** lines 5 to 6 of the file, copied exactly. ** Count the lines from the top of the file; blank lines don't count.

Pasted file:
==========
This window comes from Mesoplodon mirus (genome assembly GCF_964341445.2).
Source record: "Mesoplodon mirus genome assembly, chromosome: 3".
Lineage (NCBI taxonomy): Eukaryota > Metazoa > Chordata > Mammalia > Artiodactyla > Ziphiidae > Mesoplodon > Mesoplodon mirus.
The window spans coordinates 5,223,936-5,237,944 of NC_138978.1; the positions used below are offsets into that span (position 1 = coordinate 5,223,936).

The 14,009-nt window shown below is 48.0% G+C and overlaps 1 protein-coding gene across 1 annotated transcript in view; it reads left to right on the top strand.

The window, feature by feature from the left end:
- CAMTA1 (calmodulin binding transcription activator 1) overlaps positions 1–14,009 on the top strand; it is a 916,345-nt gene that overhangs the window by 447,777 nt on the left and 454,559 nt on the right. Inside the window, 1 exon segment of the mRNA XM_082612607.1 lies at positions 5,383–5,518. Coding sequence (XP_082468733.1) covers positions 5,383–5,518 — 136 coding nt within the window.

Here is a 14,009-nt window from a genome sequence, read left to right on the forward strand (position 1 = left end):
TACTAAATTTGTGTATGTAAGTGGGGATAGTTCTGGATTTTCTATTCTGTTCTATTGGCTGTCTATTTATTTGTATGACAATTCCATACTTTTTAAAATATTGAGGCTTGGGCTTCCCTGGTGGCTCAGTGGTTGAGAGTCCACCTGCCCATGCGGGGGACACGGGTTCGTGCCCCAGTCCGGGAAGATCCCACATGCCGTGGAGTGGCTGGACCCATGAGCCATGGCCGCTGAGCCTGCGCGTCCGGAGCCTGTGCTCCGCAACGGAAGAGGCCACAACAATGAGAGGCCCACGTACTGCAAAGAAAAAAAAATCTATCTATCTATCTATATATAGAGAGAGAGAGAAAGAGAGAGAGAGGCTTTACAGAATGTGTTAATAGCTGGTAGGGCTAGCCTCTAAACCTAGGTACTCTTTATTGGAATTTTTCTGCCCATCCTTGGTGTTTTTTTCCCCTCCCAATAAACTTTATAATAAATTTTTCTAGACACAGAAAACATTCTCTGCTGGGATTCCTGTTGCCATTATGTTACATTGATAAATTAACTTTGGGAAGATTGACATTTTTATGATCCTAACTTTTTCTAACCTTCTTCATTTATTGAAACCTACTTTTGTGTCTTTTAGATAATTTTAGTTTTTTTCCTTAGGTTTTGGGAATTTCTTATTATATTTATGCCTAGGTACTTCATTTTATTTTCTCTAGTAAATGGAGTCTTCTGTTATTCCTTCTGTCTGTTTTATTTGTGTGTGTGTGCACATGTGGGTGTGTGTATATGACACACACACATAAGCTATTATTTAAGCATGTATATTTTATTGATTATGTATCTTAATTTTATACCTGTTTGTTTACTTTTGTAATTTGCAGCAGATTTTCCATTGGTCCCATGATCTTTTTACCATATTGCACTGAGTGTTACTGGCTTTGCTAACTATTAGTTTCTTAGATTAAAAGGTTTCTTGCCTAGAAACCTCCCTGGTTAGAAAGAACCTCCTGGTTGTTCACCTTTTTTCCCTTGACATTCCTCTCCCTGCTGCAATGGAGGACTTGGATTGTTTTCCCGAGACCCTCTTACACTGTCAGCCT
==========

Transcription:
The 14,009-nt window shown below is 48.0% G+C and overlaps 1 protein-coding gene across 1 annotated transcript in view; it reads left to right on the top strand.

The window, feature by feature from the left end: